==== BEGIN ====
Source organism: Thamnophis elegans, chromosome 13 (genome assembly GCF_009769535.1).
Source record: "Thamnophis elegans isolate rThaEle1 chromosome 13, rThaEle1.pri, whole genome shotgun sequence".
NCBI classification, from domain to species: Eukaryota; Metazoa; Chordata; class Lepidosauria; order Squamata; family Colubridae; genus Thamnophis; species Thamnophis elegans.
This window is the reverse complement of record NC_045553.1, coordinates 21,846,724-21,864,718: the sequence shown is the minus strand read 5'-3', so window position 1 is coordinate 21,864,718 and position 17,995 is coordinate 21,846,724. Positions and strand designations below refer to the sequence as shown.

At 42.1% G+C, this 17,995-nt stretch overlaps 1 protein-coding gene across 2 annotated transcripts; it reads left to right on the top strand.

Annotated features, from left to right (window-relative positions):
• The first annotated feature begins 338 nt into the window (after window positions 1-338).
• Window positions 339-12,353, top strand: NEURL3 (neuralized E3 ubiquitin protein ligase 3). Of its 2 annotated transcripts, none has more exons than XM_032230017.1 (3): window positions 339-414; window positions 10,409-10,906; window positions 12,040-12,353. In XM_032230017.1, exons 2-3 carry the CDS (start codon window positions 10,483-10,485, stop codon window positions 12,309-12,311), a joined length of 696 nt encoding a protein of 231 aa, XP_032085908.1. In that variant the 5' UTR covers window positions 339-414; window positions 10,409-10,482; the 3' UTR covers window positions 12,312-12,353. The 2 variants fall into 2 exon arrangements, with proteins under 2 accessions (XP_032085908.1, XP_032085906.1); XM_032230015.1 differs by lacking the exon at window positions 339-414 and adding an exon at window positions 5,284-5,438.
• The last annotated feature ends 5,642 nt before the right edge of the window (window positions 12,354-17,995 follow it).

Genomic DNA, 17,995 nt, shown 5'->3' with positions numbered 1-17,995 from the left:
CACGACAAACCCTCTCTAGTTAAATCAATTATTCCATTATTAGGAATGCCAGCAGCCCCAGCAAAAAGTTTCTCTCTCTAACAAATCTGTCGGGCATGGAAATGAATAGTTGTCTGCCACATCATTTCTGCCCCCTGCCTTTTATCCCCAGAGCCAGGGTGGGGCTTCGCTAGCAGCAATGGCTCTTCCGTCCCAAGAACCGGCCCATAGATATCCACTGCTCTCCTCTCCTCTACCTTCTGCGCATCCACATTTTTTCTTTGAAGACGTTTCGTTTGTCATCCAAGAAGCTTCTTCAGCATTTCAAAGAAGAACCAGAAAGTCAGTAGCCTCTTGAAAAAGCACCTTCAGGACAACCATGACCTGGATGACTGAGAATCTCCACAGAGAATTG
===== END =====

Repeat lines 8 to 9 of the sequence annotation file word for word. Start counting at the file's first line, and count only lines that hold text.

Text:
• Window positions 339-12,353, top strand: NEURL3 (neuralized E3 ubiquitin protein ligase 3). Of its 2 annotated transcripts, none has more exons than XM_032230017.1 (3): window positions 339-414; window positions 10,409-10,906; window positions 12,040-12,353. In XM_032230017.1, exons 2-3 carry the CDS (start codon window positions 10,483-10,485, stop codon window positions 12,309-12,311), a joined length of 696 nt encoding a protein of 231 aa, XP_032085908.1. In that variant the 5' UTR covers window positions 339-414; window positions 10,409-10,482; the 3' UTR covers window positions 12,312-12,353. The 2 variants fall into 2 exon arrangements, with proteins under 2 accessions (XP_032085908.1, XP_032085906.1); XM_032230015.1 differs by lacking the exon at window positions 339-414 and adding an exon at window positions 5,284-5,438.
• The last annotated feature ends 5,642 nt before the right edge of the window (window positions 12,354-17,995 follow it).